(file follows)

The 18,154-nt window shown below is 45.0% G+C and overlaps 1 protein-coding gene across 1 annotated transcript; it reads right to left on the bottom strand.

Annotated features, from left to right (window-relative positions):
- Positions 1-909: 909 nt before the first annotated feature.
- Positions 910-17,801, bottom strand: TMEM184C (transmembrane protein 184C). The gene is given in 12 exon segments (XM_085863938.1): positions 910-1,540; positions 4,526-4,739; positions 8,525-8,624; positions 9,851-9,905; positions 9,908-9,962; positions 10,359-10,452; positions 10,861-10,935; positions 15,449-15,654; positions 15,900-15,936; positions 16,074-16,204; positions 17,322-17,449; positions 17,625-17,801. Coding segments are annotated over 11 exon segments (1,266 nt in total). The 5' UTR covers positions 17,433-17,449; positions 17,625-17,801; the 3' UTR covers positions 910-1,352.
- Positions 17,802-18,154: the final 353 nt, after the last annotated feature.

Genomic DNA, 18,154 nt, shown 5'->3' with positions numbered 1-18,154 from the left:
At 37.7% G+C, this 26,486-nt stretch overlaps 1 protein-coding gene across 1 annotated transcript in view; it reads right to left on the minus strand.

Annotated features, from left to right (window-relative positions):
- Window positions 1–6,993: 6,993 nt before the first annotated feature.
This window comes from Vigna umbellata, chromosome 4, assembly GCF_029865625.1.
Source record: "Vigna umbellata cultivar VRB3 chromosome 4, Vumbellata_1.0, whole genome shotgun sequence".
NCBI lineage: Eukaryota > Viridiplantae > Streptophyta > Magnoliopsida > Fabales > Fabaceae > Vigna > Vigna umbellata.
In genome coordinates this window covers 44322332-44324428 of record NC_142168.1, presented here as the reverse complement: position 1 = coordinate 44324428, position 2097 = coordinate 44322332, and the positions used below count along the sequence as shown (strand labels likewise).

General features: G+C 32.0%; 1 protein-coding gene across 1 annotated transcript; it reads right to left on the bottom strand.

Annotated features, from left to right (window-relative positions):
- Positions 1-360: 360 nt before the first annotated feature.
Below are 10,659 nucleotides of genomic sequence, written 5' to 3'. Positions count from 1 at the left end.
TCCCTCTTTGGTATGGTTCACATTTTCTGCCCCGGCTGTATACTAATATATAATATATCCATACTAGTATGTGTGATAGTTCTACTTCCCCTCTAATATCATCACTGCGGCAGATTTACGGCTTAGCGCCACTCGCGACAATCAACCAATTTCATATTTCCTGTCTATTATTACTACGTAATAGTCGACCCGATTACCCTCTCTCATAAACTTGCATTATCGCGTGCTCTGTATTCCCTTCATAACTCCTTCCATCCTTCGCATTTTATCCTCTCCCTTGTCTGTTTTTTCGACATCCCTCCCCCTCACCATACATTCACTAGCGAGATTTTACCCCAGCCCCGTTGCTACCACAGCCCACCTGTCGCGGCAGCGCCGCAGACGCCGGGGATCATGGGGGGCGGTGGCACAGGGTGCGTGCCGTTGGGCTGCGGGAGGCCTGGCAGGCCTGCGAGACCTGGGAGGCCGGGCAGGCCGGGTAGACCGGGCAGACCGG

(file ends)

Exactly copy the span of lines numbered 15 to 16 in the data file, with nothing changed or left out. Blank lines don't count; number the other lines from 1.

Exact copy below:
Annotated features, from left to right (window-relative positions):
- Positions 1-360: 360 nt before the first annotated feature.